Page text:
Is this how to raise mixed race children?

Posted by Ria, 30 Jun 09

mixed-race.jpg

Nicole Sprinkle is a White woman married to a Colombian. They have a daughter, Nina and she writes about raising a biracial child in an article “A Child of Two Worlds”. Would you adopt her style?

In her article, Nicole writes about her experiences and concerns of raising a biracial child like: “Would her choices of where to live or travel be compromised by her looks? Or would her mixed genes work in her favor? Not being quite Hispanic-looking enough to make her a victim of racism, but enough for, say, college scholarships?”

Clearly, Nicole wants the best for her daughter. For example, she wanted her daughter to learn both Spanish and English. But she also felt “… to emphasize her Latina side … was somehow a disservice.” Maybe this is why she went livid when the owner of a daycare sent home her daughter’s enrollment form that had the race potion checked Hispanic. But much as she emailed back stating Nina was half Hispanic and half Caucasian, she says her angry reaction was also because she “…wanted that half Caucasian. She might need it later, you know.”

“Frankly, I didn’t want her to lose any of the privileges of being white … I just wanted the eyelashes, and cheekbones, and that lyrical Spanish when appropriate. I wanted the good stuff, and from both sides.”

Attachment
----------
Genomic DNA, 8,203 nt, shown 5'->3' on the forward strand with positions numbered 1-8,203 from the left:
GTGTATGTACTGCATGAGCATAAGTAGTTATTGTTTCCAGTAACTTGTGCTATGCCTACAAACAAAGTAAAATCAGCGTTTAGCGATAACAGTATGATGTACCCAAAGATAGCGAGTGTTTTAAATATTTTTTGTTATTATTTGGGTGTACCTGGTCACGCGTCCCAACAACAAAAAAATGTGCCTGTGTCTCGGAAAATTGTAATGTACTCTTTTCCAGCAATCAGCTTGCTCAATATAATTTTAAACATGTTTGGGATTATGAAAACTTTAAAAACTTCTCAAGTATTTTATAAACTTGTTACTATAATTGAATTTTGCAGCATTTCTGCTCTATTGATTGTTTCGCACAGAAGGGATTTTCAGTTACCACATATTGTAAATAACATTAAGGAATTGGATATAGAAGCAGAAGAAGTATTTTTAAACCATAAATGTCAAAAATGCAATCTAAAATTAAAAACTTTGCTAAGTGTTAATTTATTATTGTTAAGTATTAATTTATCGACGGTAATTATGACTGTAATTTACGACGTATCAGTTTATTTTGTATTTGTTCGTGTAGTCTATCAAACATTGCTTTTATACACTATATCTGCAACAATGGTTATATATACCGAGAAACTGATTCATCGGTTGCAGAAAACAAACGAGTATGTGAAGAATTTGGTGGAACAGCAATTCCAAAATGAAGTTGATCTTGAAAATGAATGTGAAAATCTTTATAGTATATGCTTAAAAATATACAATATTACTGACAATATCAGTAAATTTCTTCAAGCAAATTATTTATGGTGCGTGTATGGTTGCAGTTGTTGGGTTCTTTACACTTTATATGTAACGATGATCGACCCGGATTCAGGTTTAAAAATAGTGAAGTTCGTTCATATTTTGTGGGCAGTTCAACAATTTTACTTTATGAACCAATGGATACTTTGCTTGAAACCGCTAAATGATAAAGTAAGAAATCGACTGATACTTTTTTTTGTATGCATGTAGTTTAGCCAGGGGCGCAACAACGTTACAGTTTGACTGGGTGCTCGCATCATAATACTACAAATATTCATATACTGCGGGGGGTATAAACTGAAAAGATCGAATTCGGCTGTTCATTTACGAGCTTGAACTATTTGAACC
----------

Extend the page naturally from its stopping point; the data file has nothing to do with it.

So she wants her daughter to inherit the best of both worlds. But it seems all she wants her daughter to inherit from her Colombian husband is the Español and those exotic looks. And what's worse is her insinuation that its ok for her child to be identified as Hispanic so she don't miss out on the college scholarships. :roll:

Clearly there is racial hierarchy being emphasized in her arguments - White is superior. She wants her daughter raised mostly White … with just a touch of Latina. But isn’t ‘carving out’ the child's non-white identity imperialist? So what is meant to happen if all Whites with mixed-race children decide to ‘carve out’ the other half of their children’s cultural heritage(s) just to enjoy the privileges that come with it?

Its no wonder some blogger had this to say about the America we call a "melting pot": "We just don't seem to realize the truth of that metaphor: that a "melting pot" isn't about diversity or inclusion but about homogeneity, about heterogeneous groups melting into the dominant culture rather than enriching it." Looking back at a previous article “Immigrants dating more within their ethnicities?”, could this be the reason US-born children of immigrants desire to marry people of the same ethnicity?

Much as its all for the children, is this how we want to raise our biracial children; teaching them to carve out or embrace one part of their cultural heritage or the other only when there are some benefits to reaped?

36 responses to "Is this how to raise mixed race children?"

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  1.   Member says:
    Posted: 18 Jan 10